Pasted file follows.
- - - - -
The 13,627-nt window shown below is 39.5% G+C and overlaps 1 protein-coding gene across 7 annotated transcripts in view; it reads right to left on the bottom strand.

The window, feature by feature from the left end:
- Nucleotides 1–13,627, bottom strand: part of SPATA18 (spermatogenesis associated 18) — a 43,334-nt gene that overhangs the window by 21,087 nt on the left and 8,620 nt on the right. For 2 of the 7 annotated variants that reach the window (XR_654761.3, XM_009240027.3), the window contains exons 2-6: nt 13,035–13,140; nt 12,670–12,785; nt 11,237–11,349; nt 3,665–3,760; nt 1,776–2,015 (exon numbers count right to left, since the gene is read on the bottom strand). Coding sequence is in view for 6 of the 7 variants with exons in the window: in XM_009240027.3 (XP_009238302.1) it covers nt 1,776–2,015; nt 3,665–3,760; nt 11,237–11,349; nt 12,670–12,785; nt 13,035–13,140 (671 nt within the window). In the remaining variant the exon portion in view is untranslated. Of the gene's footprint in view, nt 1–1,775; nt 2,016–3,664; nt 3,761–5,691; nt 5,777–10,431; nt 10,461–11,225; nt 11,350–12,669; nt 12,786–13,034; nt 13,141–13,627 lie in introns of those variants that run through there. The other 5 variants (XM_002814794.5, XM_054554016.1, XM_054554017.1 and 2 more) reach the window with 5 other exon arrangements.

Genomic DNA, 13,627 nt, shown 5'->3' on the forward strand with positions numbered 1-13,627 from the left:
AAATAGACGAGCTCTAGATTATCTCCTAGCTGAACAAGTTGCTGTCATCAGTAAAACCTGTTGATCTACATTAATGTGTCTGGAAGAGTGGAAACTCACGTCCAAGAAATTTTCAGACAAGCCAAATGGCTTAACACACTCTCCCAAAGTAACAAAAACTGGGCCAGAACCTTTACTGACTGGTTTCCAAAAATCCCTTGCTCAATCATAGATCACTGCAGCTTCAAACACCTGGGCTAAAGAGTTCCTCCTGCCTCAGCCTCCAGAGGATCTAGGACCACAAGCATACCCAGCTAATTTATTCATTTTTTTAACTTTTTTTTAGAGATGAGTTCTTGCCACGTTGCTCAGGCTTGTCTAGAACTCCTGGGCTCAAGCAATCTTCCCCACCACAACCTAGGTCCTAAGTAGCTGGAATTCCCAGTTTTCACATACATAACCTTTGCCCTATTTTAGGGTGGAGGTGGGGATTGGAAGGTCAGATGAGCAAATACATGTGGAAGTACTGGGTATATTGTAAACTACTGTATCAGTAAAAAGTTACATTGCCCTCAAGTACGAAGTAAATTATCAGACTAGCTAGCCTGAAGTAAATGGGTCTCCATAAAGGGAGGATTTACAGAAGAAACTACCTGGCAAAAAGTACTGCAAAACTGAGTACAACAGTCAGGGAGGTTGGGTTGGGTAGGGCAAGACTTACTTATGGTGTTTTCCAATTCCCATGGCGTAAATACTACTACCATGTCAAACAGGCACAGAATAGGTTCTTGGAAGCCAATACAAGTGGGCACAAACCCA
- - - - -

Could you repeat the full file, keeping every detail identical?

The 13,627-nt window shown below is 39.5% G+C and overlaps 1 protein-coding gene across 7 annotated transcripts in view; it reads right to left on the bottom strand.

The window, feature by feature from the left end:
- Nucleotides 1–13,627, bottom strand: part of SPATA18 (spermatogenesis associated 18) — a 43,334-nt gene that overhangs the window by 21,087 nt on the left and 8,620 nt on the right. For 2 of the 7 annotated variants that reach the window (XR_654761.3, XM_009240027.3), the window contains exons 2-6: nt 13,035–13,140; nt 12,670–12,785; nt 11,237–11,349; nt 3,665–3,760; nt 1,776–2,015 (exon numbers count right to left, since the gene is read on the bottom strand). Coding sequence is in view for 6 of the 7 variants with exons in the window: in XM_009240027.3 (XP_009238302.1) it covers nt 1,776–2,015; nt 3,665–3,760; nt 11,237–11,349; nt 12,670–12,785; nt 13,035–13,140 (671 nt within the window). In the remaining variant the exon portion in view is untranslated. Of the gene's footprint in view, nt 1–1,775; nt 2,016–3,664; nt 3,761–5,691; nt 5,777–10,431; nt 10,461–11,225; nt 11,350–12,669; nt 12,786–13,034; nt 13,141–13,627 lie in introns of those variants that run through there. The other 5 variants (XM_002814794.5, XM_054554016.1, XM_054554017.1 and 2 more) reach the window with 5 other exon arrangements.

Genomic DNA, 13,627 nt, shown 5'->3' on the forward strand with positions numbered 1-13,627 from the left:
AAATAGACGAGCTCTAGATTATCTCCTAGCTGAACAAGTTGCTGTCATCAGTAAAACCTGTTGATCTACATTAATGTGTCTGGAAGAGTGGAAACTCACGTCCAAGAAATTTTCAGACAAGCCAAATGGCTTAACACACTCTCCCAAAGTAACAAAAACTGGGCCAGAACCTTTACTGACTGGTTTCCAAAAATCCCTTGCTCAATCATAGATCACTGCAGCTTCAAACACCTGGGCTAAAGAGTTCCTCCTGCCTCAGCCTCCAGAGGATCTAGGACCACAAGCATACCCAGCTAATTTATTCATTTTTTTAACTTTTTTTTAGAGATGAGTTCTTGCCACGTTGCTCAGGCTTGTCTAGAACTCCTGGGCTCAAGCAATCTTCCCCACCACAACCTAGGTCCTAAGTAGCTGGAATTCCCAGTTTTCACATACATAACCTTTGCCCTATTTTAGGGTGGAGGTGGGGATTGGAAGGTCAGATGAGCAAATACATGTGGAAGTACTGGGTATATTGTAAACTACTGTATCAGTAAAAAGTTACATTGCCCTCAAGTACGAAGTAAATTATCAGACTAGCTAGCCTGAAGTAAATGGGTCTCCATAAAGGGAGGATTTACAGAAGAAACTACCTGGCAAAAAGTACTGCAAAACTGAGTACAACAGTCAGGGAGGTTGGGTTGGGTAGGGCAAGACTTACTTATGGTGTTTTCCAATTCCCATGGCGTAAATACTACTACCATGTCAAACAGGCACAGAATAGGTTCTTGGAAGCCAATACAAGTGGGCACAAACCCA